By their nature, cities are busy places, but there are times when the pace slows, such as late at night or very early in the morning. For this time of day, you will need to be adept at low light photography. That means slow shutter speeds, high ISO settings, and steady camera-holding techniques.
The first thing to remember when taking low light photos is to stop your fully automatic settings from using the flash. You can do this by using the Flash Off mode or the Handheld Night Scene mode. In Flash Off mode, your camera will have to use its capabilities differently to capture pictures without flash. It will do this by increasing the sensitivity to light (ISO speed), reducing the shutter speed and opening the aperture of the lens.
The Flash Off mode is also the one to choose for shooting photos in city museums and venues where flash photography is not allowed or when the flash would spoil the ambience.
Many Canon cameras, such as the Canon EOS RP, have a Handheld Night Scene mode, which takes a quick series of four pictures and then combines the results in one single frame, optimised for minimum camera shake. Since a lot of cities have restrictions about using tripods, the Handheld Night Scene mode can be your path to sharp shots in the city at night.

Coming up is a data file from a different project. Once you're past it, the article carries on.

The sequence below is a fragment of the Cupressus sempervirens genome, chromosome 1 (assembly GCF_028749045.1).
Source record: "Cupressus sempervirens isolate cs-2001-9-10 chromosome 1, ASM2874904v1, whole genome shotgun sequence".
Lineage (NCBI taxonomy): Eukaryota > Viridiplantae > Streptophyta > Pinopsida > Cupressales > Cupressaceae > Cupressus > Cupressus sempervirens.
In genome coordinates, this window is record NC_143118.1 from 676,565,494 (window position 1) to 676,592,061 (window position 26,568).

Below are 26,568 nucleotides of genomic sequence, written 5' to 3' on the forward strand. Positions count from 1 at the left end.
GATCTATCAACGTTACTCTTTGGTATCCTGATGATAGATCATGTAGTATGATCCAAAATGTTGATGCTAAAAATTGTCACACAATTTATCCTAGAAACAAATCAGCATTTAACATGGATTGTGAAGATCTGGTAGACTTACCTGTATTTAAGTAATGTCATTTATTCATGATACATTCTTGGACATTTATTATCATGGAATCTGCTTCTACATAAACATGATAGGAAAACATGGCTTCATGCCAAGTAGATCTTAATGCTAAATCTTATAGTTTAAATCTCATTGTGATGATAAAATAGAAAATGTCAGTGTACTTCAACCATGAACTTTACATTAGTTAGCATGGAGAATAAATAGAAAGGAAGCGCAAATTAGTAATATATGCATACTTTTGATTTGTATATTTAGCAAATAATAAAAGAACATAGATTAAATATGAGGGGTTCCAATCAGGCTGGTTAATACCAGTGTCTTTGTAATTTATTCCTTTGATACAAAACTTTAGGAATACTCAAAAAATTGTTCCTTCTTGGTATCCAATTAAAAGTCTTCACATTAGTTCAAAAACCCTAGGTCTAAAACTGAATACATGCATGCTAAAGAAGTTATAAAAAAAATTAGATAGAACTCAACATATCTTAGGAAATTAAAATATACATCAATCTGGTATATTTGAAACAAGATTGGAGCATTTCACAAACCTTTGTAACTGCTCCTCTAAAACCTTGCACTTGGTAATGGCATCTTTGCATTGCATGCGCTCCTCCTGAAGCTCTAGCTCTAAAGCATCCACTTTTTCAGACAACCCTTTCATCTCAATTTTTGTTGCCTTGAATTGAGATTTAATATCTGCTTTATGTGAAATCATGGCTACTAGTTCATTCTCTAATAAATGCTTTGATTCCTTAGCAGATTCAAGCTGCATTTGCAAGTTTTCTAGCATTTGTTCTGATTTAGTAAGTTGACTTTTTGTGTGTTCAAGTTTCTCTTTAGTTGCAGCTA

A wide aperture prime lens such as the Canon RF 50mm F1.8 STM is always good to keep with you and is great for shooting in low light. Small and lightweight, this unobtrusive lens offers sharp image quality. Prime lenses' wide range of aperture settings offer fantastic control over depth of field. To make the most of these lenses, use Aperture Priority mode (Av) and control the depth of field from shallow to deep, or use Shutter Priority mode (Tv) to control how movement is captured. Another characteristic of this kind of lens is that you have to move to get closer to a subject, rather than zooming, meaning you'll often find more interesting angles to shoot from.